Trump may revoke security clearance of former intelligence officials

US Wrap: White House accuses Obama-era officials of making ‘baseless accusations’

US president Donald Trump is considering stripping former intelligence officials of security clearances, accusing Obama-era officials of "politicising" and "monetising" their positions and making "baseless accusations" against the president.

White House press secretary Sarah Huckabee Sanders announced that the president is "exploring the mechanism" for revoking the security clearance of ex-intelligence chiefs, including former CIA director John Brennan, former director of national intelligence James Clapper and former FBI chief James Comey.

Speaking at the White House press briefing, Ms Sanders said that many ex-intelligence chiefs had made "baseless allegations" about the president's links with Russia. Former national security advisor Susan Rice, former director of the National Security Agency Michael Hayden, and former FBI official Andrew McCabe were also named by Ms Sanders.

Speaking to CNN, Mr Clapper said it was a “sad commentary”, describing the move as a “a petty way of retribution for speaking out against the president which is born out of genuine concerns about president Trump”.


“Security clearance has nothing to do with how I, or any of us feel, about the president,” he said, saying that granting former officials security clearances was a courtesy that did not have any impact on his views of the president.

“To my knowledge I’ve not been presented with any allegations of violation of any rules . . . this is a very very petty thing to do,” he said.

‘Divulging secrets’

Confirmation that Mr Trump is looking into removing security clearances from some former officials came after senator Rand Paul said he would ask the president to remove the security clearance of John Brennan, whom he accused of "making millions of dollars divulging secrets to mainstream media".

The development emerged hours after Mr Trump attacked his critics on Twitter.

In a series of early morning tweets, the US president criticised the media's coverage of his disputed summit with Vladimir Putin last week. "When you hear the Fake News talking negatively about my meeting with President Putin, and all that I gave up, remember, I gave up NOTHING, we merely talked about future benefits for both countries. Also, we got along very well, which is a good thing, except for the Corrupt Media!"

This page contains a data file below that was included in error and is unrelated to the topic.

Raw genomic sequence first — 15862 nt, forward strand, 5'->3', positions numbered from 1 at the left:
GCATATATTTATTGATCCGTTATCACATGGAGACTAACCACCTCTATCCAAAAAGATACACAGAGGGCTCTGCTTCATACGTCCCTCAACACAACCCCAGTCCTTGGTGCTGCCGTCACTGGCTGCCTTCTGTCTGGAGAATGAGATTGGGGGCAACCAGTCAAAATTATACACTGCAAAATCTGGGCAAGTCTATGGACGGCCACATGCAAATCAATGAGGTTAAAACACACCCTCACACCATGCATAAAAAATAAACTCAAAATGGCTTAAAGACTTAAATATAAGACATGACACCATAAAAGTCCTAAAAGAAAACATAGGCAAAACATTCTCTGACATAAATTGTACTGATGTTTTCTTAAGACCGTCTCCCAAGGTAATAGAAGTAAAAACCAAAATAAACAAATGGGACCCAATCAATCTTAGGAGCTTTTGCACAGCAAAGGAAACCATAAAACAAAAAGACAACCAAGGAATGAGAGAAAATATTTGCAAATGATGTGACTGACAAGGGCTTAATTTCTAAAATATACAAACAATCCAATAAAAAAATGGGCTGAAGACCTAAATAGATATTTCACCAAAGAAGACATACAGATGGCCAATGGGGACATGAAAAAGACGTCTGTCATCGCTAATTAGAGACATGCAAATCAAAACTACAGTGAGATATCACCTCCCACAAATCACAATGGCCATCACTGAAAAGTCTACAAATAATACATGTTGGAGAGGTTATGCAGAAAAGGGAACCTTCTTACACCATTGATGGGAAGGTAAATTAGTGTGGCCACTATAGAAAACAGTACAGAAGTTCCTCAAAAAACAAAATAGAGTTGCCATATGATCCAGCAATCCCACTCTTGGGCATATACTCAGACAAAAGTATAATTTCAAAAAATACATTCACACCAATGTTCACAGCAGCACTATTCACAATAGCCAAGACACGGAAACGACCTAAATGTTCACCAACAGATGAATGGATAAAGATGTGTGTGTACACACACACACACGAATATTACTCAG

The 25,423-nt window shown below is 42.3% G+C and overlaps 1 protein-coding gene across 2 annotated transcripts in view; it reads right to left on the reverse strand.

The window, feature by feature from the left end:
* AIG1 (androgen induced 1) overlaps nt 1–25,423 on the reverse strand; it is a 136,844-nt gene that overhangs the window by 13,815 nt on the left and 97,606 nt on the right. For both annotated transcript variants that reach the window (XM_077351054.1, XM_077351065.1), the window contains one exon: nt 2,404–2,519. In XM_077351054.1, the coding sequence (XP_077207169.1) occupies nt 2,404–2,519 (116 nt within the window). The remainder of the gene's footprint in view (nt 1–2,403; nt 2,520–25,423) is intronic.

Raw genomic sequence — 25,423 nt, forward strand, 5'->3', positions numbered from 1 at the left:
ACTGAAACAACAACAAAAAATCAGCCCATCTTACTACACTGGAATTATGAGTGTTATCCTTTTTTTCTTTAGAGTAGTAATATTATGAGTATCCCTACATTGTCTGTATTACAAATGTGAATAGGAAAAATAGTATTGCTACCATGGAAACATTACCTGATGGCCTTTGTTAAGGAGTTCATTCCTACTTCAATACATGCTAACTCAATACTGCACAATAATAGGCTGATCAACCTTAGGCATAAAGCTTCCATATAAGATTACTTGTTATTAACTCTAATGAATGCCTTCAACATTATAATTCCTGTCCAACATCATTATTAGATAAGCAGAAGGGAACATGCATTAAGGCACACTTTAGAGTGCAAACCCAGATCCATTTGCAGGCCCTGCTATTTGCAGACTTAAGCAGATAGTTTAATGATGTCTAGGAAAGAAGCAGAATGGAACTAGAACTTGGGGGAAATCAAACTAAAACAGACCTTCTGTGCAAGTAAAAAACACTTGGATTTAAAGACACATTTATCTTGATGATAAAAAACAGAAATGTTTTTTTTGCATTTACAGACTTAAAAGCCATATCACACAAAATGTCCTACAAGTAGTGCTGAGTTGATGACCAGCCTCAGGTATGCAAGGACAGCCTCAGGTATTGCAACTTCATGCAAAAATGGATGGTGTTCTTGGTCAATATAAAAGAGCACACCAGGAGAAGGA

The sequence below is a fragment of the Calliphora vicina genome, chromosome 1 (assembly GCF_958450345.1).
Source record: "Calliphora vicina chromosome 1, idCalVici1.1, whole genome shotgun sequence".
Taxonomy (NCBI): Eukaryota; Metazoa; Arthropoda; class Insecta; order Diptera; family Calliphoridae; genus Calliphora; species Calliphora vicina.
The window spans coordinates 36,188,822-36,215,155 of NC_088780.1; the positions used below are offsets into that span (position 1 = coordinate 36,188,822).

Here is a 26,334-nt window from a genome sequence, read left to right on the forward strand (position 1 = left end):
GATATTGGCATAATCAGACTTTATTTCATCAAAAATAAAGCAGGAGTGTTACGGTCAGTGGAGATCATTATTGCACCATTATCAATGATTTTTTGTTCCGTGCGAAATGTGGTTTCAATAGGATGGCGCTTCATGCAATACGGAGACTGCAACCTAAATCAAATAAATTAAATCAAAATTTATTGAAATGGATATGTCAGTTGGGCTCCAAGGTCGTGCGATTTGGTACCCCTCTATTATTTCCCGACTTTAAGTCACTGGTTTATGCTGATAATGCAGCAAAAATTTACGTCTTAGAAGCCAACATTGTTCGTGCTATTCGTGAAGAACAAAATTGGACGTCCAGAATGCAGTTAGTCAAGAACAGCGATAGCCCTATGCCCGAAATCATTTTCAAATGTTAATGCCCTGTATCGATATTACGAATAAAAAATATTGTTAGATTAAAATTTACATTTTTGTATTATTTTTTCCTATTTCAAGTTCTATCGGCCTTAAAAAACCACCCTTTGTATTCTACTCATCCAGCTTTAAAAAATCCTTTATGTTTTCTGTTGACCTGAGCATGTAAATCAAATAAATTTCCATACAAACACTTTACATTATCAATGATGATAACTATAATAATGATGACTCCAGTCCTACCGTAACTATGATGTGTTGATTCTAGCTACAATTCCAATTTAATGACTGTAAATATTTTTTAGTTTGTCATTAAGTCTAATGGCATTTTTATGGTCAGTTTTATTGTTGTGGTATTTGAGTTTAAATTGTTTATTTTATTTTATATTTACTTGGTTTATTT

In an earlier tweet, Mr Trump also seemed to suggest that the Russia investigation was a “hoax”.

"So President Obama knew about Russia before the Election. Why didn't he do something about it? Why didn't he tell our campaign? Because it is all a big hoax, that's why, and he thought Crooked Hillary was going to win!!!"

Asked if Mr Trump was now reversing his statement last week that he believed the findings of US intelligence agencies that Russia interfered in the 2016 elections, Ms Sanders said that the president had been referring to allegations of corruption between the Trump campaign and Russia, not the fact that Russia interfered in the election.

Audio recordings

Meanwhile, prosecutors in the Michael Cohen case have seized 12 audio recordings as part of their investigation into Mr Trump's former lawyer and long-term fixer, US media reported. The recordings, which were previously marked as privileged, were released to investigators, though the content of the recordings is not known. US media reported last week that prosecutors had seized a recording made by Mr Cohen of a conversation he had with Mr Trump two months before the election in which the president discussed payments to former Playboy model Karen McDougal.

Separately, a judge in Virginia delayed the trial of former Trump campaign manager Paul Manafort until next week, following pleas by the former lobbyist's lawyers.

Mr Manafort, who was jailed last month while he awaits his trial, appeared in the court in Alexandria, Virginia. The court also granted immunity to five witnesses in the trial. They were named on Monday and are all individuals associated with Mr Manafort’s business and property dealings.

Suzanne Lynch

Suzanne Lynch

Suzanne Lynch, a former Irish Times journalist, was Washington correspondent and, before that, Europe correspondent